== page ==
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Brigham Young athletic director Tom Holmoe was awakened by an early morning telephone call from basketball coach Dave Rose last Sunday, and he sensed almost immediately the news wasn't going to be positive.
Utah State athletic director Randy Spetman, University of Utah athletic director Chris Hill, and even Utah Jazz senior vice president of basketball operations Kevin O'Connor have also recently received "the call" that one or more of their athletes was in trouble with the law.
"Obviously, your heart sinks," Holmoe said. "You're not mad or angry. You are just sad. It's an incredibly sad thing when a kid can't be on the court or the field because of something they've done, whether it is a young man or a young woman, for whatever reason."
The recent rash of arrests and run-ins with the law involving Utah's professional and college athletes have administrators around the state doubling their efforts to educate players on what is expected of them. They acknowledge that the problems and subsequent negative publicity are probably unavoidable, given the amount of attention society and the media pay to high-profile athletes.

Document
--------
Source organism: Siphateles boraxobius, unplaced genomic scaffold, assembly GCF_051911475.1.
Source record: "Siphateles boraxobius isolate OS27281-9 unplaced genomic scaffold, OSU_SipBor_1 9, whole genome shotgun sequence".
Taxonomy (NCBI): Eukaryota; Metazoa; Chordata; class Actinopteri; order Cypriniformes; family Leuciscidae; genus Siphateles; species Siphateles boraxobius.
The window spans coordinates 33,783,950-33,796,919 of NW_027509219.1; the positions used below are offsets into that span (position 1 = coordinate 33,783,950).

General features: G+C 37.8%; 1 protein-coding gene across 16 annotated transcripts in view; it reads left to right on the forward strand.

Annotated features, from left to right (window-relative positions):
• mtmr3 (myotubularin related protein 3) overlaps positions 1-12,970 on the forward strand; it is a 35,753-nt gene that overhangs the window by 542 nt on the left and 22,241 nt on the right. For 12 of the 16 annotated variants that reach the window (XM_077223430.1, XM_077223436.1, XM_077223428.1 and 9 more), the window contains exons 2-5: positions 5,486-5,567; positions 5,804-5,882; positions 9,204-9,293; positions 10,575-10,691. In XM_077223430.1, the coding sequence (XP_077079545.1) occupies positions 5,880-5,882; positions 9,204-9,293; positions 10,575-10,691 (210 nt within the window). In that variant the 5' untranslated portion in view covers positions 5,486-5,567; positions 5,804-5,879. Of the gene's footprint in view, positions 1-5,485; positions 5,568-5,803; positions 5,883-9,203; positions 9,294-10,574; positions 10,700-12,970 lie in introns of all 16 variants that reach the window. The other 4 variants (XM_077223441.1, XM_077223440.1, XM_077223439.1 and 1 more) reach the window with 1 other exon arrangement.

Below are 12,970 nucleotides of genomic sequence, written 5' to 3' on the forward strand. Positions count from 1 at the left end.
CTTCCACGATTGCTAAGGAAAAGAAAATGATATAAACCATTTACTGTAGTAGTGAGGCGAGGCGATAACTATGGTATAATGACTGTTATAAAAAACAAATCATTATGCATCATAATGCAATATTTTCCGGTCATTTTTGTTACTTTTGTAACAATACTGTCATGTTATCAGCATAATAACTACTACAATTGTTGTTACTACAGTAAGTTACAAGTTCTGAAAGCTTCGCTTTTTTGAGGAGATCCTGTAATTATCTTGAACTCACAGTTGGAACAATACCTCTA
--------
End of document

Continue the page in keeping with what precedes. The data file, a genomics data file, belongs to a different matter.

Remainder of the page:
The recent run of trouble began at the end of 2005, when Utah Jazz rookies Deron Williams and Robert Whaley were part of a fracas outside a bar in Park City and gave false information to police officers.
College football players from Utah and Utah State carried the bad-boy torch through the spring, summer and fall of 2006. The most publicized troubles belonged to USU receiver Tony Pennyman, who was kicked off the team Sept. 12 after his second sexual assault charge in three years, and Utah senior quarterback Brett Ratliff, who was allowed to play his final three games despite a public intoxication incident Nov. 12 in which a woman alleged Ratliff repeatedly grabbed at her crotch, groped her and made obscene gestures with his tongue.
The Jazz were back in the news for the wrong reasons in October. Four players were questioned by Portland police when a woman at the team's hotel claimed she had been sexually assaulted after meeting the players at a Portland strip club. The investigation was dropped last week for lack of evidence.
"History has proven it. Some [athletes] are going to get in trouble," Spetman said. "It's probably inevitable. Me, Tom [Holmoe], Chris [Hill], we all seem to take our turn in the media, because someone on one of our teams didn't listen."
After the first 22 months of his administration were free of any major problems regarding athletes and the law, Holmoe was blindsided Jan. 7 when point guard Rashaun Broadus, coming off his best game as a Cougar, was arrested and briefly jailed on suspicion of drunk driving and other violations.
After lengthy talks with Holmoe, Rose suspended Broadus for the season on Monday, ending the senior's career at BYU. Teammate Austin Ainge acknowledged he could not go anywhere on campus the next five days without someone bringing it up.